Is Travis County Doing Enough for Rape Survivors?

SARRT study says not so

Is Travis County Doing Enough for Rape Survivors?

Every aspect of Austin and Travis County's sexual assault response system is under-resourced, according to a communitywide needs assessment released this month by the region's Sexual Assault Response and Resource Team. The 74-page report, compiling data sources and interviews with 24 survivors and 51 professionals in law enforcement, advocacy, social work, education, and health care, reveals that two-thirds of those working with assault survivors feel they don't have the time needed to "adequately address" their workload, and 94% believe the law does not fully address the crime of sexual assault. Unsurprisingly, immigrants and undocumented survivors were found to be the most underserved group, while access to counseling remains survivors' biggest unmet need.

The report includes a long list of recommendations. Stake­hold­ers across the spectrum of services are advised to pursue increased funding and staffing for related programs, and to explore cross-training between agencies. The SARRT urges criminal justice agencies to invest in translation services and better record-keeping for criminal case outcomes. State-level advocates should consider policies that could extend or eliminate certain statutes of limitations, and update definitions within those statutes.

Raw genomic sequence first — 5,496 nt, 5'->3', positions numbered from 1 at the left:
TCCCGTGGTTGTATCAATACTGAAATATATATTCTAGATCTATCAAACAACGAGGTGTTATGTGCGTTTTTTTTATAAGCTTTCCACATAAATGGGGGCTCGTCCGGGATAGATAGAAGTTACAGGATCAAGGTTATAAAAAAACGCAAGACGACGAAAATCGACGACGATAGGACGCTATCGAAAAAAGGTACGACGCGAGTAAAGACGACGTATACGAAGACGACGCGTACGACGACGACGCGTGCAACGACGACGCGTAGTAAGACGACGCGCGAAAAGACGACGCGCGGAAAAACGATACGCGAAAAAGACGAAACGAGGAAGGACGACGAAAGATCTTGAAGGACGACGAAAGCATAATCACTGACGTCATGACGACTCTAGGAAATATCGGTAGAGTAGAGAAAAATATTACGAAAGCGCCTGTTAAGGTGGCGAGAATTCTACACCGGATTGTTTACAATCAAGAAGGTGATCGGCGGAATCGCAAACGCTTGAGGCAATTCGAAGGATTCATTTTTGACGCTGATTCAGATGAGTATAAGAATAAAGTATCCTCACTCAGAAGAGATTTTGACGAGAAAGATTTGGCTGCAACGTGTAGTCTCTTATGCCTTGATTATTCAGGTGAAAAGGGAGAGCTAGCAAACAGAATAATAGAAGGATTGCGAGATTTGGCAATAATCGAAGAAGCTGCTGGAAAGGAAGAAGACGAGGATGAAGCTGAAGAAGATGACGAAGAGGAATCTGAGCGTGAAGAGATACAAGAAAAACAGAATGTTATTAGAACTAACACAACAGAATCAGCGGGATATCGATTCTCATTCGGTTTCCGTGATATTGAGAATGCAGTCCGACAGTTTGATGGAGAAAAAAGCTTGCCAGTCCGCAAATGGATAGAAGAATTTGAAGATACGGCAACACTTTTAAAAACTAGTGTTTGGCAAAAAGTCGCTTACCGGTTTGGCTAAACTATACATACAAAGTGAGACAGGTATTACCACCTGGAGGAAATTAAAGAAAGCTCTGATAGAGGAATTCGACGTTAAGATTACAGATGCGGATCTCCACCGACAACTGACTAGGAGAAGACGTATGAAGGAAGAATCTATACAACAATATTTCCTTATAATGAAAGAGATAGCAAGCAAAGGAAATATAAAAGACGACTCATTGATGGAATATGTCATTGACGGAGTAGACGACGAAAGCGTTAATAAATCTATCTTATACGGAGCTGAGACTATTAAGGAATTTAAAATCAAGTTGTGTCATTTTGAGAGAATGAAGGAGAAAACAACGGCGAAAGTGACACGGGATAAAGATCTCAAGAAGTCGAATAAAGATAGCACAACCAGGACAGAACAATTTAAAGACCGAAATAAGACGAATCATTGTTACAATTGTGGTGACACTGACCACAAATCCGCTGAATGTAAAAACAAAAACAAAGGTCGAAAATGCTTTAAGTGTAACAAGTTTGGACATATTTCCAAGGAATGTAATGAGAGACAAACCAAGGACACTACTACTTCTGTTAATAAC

Though the report contains important data, it also makes clear its limitations. The SARRT could only evaluate reported rapes; in Texas, only 9% of survivors report the crime. The limited data makes it difficult to address the full scope of needs at both local and state levels, and for policymakers to fully comprehend how sorely resources are needed.

A note to readers: Bold and uncensored, The Austin Chronicle has been Austin’s independent news source for almost 40 years, expressing the community’s political and environmental concerns and supporting its active cultural scene. Now more than ever, we need your support to continue supplying Austin with independent, free press. If real news is important to you, please consider making a donation of $5, $10 or whatever you can afford, to help keep our journalism on stands.

Support the Chronicle  

READ MORE
More by Sarah Marloff
Mobility Plan’s Bad Date With ZAP
Mobility Plan’s Bad Date With ZAP
Began in 2016, Austin's proposed transportation plan still manages to be contentious

March 22, 2019

Death Watch: “Texas Seven” Member Contests “Law of Parties”
Death Watch: “Texas Seven” Member Contests “Law of Parties”
A robbery ended in a police officer death while Patrick Murphy waited outside. Current Texas law holds him responsible.

March 22, 2019

KEYWORDS FOR THIS STORY

Sexual Assault Response and Resource Team

MORE IN THE ARCHIVES
NEWSLETTERS
One click gets you all the newsletters listed below

Breaking news, arts coverage, and daily events

Can't keep up with happenings around town? We can help.

Austin's queerest news and events

Updates for SXSW 2019

All questions answered (satisfaction not guaranteed)

Information is power. Support the free press, so we can support Austin.   Support the Chronicle